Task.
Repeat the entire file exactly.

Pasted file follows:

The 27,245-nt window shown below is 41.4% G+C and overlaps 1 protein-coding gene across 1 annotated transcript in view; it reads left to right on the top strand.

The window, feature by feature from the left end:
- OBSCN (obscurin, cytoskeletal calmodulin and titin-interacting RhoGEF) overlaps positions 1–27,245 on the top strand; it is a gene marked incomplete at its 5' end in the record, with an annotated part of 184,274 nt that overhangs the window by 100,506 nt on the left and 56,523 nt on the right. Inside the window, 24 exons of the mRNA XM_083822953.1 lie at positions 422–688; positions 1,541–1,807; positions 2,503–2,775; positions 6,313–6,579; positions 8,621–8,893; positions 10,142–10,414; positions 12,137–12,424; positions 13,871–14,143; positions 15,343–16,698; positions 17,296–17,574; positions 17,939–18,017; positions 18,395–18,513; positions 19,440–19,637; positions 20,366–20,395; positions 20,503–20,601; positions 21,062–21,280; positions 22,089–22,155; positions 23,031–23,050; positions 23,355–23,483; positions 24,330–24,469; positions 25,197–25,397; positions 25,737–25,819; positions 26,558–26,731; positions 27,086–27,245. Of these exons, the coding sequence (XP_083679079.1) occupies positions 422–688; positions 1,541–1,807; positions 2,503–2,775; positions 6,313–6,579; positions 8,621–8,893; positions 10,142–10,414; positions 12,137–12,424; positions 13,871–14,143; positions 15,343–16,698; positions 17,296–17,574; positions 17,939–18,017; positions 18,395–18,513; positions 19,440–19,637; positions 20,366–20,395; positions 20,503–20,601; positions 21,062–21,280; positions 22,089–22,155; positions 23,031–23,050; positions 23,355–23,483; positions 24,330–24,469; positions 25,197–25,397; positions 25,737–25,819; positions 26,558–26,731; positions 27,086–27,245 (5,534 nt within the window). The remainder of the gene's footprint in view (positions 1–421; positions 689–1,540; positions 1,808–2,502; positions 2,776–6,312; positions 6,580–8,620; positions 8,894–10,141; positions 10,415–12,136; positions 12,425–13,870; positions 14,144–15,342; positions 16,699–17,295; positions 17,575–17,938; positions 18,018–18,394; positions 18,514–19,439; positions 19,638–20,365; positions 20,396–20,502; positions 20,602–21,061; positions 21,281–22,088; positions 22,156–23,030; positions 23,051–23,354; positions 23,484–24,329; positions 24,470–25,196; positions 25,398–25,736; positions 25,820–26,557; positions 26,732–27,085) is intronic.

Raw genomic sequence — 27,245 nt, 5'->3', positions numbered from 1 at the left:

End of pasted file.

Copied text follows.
The 27,245-nt window shown below is 41.4% G+C and overlaps 1 protein-coding gene across 1 annotated transcript in view; it reads left to right on the top strand.

The window, feature by feature from the left end:
- OBSCN (obscurin, cytoskeletal calmodulin and titin-interacting RhoGEF) overlaps positions 1–27,245 on the top strand; it is a gene marked incomplete at its 5' end in the record, with an annotated part of 184,274 nt that overhangs the window by 100,506 nt on the left and 56,523 nt on the right. Inside the window, 24 exons of the mRNA XM_083822953.1 lie at positions 422–688; positions 1,541–1,807; positions 2,503–2,775; positions 6,313–6,579; positions 8,621–8,893; positions 10,142–10,414; positions 12,137–12,424; positions 13,871–14,143; positions 15,343–16,698; positions 17,296–17,574; positions 17,939–18,017; positions 18,395–18,513; positions 19,440–19,637; positions 20,366–20,395; positions 20,503–20,601; positions 21,062–21,280; positions 22,089–22,155; positions 23,031–23,050; positions 23,355–23,483; positions 24,330–24,469; positions 25,197–25,397; positions 25,737–25,819; positions 26,558–26,731; positions 27,086–27,245. Of these exons, the coding sequence (XP_083679079.1) occupies positions 422–688; positions 1,541–1,807; positions 2,503–2,775; positions 6,313–6,579; positions 8,621–8,893; positions 10,142–10,414; positions 12,137–12,424; positions 13,871–14,143; positions 15,343–16,698; positions 17,296–17,574; positions 17,939–18,017; positions 18,395–18,513; positions 19,440–19,637; positions 20,366–20,395; positions 20,503–20,601; positions 21,062–21,280; positions 22,089–22,155; positions 23,031–23,050; positions 23,355–23,483; positions 24,330–24,469; positions 25,197–25,397; positions 25,737–25,819; positions 26,558–26,731; positions 27,086–27,245 (5,534 nt within the window). The remainder of the gene's footprint in view (positions 1–421; positions 689–1,540; positions 1,808–2,502; positions 2,776–6,312; positions 6,580–8,620; positions 8,894–10,141; positions 10,415–12,136; positions 12,425–13,870; positions 14,144–15,342; positions 16,699–17,295; positions 17,575–17,938; positions 18,018–18,394; positions 18,514–19,439; positions 19,638–20,365; positions 20,396–20,502; positions 20,602–21,061; positions 21,281–22,088; positions 22,156–23,030; positions 23,051–23,354; positions 23,484–24,329; positions 24,470–25,196; positions 25,398–25,736; positions 25,820–26,557; positions 26,732–27,085) is intronic.

Raw genomic sequence — 27,245 nt, 5'->3', positions numbered from 1 at the left: